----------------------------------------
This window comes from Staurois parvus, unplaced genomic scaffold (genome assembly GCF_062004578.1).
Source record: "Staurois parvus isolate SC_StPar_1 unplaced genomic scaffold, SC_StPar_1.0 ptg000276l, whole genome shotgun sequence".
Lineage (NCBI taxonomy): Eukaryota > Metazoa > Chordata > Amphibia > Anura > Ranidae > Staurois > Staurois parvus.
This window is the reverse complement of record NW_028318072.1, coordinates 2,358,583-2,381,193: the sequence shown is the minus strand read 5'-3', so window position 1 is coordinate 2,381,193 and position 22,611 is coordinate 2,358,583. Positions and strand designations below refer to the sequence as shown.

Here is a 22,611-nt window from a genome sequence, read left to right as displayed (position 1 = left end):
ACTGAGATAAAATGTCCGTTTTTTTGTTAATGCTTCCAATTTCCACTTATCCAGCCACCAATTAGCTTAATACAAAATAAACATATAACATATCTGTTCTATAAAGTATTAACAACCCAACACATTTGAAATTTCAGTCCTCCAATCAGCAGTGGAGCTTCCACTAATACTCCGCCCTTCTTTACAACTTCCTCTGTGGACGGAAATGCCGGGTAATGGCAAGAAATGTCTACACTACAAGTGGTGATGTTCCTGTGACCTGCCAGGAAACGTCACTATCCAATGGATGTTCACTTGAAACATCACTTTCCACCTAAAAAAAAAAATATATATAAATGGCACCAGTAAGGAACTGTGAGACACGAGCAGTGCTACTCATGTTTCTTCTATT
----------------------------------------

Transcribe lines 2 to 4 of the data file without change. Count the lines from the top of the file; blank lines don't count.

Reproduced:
Source record: "Staurois parvus isolate SC_StPar_1 unplaced genomic scaffold, SC_StPar_1.0 ptg000276l, whole genome shotgun sequence".
Lineage (NCBI taxonomy): Eukaryota > Metazoa > Chordata > Amphibia > Anura > Ranidae > Staurois > Staurois parvus.
This window is the reverse complement of record NW_028318072.1, coordinates 2,358,583-2,381,193: the sequence shown is the minus strand read 5'-3', so window position 1 is coordinate 2,381,193 and position 22,611 is coordinate 2,358,583. Positions and strand designations below refer to the sequence as shown.